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ICYMI: New Yorker: “After ICE Came to Morton, Mississippi”

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Charles Bethea for the New Yorker reports on the small town of Morton, Mississippi, transformed by its large Latino immigrant community and the place of “the largest single-state immigration enforcement operation in our nation’s history.” Bethea details the rise of the Mississippi poultry plants, where immigrants flocked from Central and South America to work and build their home, to the town’s demise after an attack on its people in the form of a massive immigration roundup and even fears of an attack along the lines of what happened in El Paso. 

What once was built on immigrants, welcoming them into their community, is now a town demoralized, afraid to come out behind the curtain in fear of another catastrophe. 

Cristina, an immigrant impacted by the raids, explains, “‘We’ve been threatened that immigration will come there,’ she said. Sitting in her store, without customers, she began to cry. ‘Look at what’s happening,’ she said. ‘Look at how they come to kill Hispanics. I’m afraid to go to Walmart. I’m afraid to go to the mall. To the movies. We’re not well. Not well. This has affected us so much. We can’t work. Every day, every day, I pray to God that my husband comes home. Because immigration is everywhere.’”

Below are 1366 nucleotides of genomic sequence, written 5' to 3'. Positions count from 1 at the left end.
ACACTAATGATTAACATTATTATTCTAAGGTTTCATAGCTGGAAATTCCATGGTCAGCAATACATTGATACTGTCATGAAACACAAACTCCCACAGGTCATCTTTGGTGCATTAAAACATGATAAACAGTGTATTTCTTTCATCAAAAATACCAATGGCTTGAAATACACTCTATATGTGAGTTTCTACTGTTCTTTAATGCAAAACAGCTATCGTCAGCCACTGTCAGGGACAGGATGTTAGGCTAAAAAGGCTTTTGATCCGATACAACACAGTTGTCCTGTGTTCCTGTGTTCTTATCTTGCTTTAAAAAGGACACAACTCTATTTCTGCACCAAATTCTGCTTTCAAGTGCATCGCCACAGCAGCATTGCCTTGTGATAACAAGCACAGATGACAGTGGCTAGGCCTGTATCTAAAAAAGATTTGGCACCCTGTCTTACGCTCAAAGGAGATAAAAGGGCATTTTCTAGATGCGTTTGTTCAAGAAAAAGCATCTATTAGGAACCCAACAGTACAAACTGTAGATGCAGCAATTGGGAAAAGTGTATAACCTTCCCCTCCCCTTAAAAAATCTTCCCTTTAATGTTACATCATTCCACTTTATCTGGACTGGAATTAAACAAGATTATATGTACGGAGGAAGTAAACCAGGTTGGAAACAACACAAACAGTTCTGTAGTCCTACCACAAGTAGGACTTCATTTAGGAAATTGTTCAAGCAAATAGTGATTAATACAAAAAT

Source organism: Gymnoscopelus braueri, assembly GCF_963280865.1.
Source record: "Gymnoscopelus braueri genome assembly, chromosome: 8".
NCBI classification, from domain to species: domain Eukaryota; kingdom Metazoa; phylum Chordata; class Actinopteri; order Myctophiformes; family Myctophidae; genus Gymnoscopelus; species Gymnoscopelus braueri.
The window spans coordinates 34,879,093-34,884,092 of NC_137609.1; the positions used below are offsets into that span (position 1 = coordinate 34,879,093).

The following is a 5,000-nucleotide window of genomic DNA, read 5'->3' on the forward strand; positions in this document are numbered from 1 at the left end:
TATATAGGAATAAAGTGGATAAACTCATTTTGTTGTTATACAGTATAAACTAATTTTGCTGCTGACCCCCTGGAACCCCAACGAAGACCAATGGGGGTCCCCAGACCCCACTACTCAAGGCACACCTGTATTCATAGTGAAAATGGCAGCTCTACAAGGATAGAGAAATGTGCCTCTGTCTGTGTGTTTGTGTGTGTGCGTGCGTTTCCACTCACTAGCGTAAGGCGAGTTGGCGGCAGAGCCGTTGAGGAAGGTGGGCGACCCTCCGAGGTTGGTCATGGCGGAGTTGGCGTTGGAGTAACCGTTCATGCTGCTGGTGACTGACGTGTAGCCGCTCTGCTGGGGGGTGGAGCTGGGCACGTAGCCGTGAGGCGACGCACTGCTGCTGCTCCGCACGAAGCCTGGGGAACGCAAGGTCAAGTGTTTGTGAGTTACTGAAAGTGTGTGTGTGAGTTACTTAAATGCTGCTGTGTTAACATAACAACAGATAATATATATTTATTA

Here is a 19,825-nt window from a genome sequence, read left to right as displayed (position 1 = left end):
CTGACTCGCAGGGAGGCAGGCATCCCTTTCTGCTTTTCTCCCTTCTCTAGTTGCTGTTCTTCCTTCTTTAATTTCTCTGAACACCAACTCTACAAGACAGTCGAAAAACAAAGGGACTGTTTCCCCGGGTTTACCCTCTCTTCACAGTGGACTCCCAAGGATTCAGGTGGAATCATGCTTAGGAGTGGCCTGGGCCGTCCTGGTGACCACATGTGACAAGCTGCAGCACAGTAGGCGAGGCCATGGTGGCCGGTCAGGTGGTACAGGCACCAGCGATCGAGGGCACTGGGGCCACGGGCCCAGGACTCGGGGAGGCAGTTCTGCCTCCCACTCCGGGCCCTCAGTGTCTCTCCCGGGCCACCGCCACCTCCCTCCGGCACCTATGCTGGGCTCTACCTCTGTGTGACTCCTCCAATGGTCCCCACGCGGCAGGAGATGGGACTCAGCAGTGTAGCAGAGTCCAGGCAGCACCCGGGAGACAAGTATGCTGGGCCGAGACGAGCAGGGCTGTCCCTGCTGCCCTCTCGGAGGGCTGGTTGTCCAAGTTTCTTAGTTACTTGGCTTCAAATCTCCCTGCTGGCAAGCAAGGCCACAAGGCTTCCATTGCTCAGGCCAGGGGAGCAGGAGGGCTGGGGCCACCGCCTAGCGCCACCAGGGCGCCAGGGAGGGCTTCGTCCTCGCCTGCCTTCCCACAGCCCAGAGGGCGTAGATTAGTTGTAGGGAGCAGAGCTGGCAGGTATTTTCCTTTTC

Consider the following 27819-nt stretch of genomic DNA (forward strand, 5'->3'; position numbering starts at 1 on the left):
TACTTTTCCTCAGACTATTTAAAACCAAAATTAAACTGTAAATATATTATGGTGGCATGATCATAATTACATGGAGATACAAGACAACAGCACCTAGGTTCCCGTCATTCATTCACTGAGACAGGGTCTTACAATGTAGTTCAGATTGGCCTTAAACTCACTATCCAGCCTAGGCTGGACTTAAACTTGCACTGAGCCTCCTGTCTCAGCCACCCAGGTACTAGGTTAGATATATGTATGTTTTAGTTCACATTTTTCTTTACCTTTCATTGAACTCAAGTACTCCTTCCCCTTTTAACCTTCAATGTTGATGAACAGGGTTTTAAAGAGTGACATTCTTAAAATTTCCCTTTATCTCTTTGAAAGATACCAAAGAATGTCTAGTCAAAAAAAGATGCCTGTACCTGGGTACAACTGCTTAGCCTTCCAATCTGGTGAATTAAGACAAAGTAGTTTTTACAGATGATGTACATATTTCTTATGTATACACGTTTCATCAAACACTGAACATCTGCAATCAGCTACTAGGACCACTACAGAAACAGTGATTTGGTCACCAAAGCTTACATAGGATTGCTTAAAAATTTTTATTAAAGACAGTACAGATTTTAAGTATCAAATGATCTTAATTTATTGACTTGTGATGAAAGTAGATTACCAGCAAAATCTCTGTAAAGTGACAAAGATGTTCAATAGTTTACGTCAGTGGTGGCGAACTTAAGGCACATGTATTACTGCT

Below are excerpts of the New Yorker piece entitled “After ICE Came to Morton, Mississippi.”

Morton, Mississippi, a quiet city of a few thousand residents, lies around forty miles east of Jackson, on the edge of Bienville National Forest. Tito Echiburu, the senior vice-president of finance at the Bank of Morton, has lived in the town since 1973. In the nineteen-sixties, he was a top junior tennis player in Chile. He got a scholarship to play at Mississippi State University, where he ended up studying business and accounting. A few years after graduating, he took a job as a tennis pro at a country club in Jackson, where he met John Rogers, whose father founded B. C. Rogers Poultry, one of several companies that operated chicken-processing plants in and around Morton. When John took over the company, after his father’s death, he asked Echiburu, who had returned to Chile, to become the company’s chief financial officer. Echiburu’s young family moved back to Mississippi, and they became, he believes, “the first Hispanic family” in Morton. Today, around one in four residents of the town speaks Spanish or a language indigenous to Central or South America.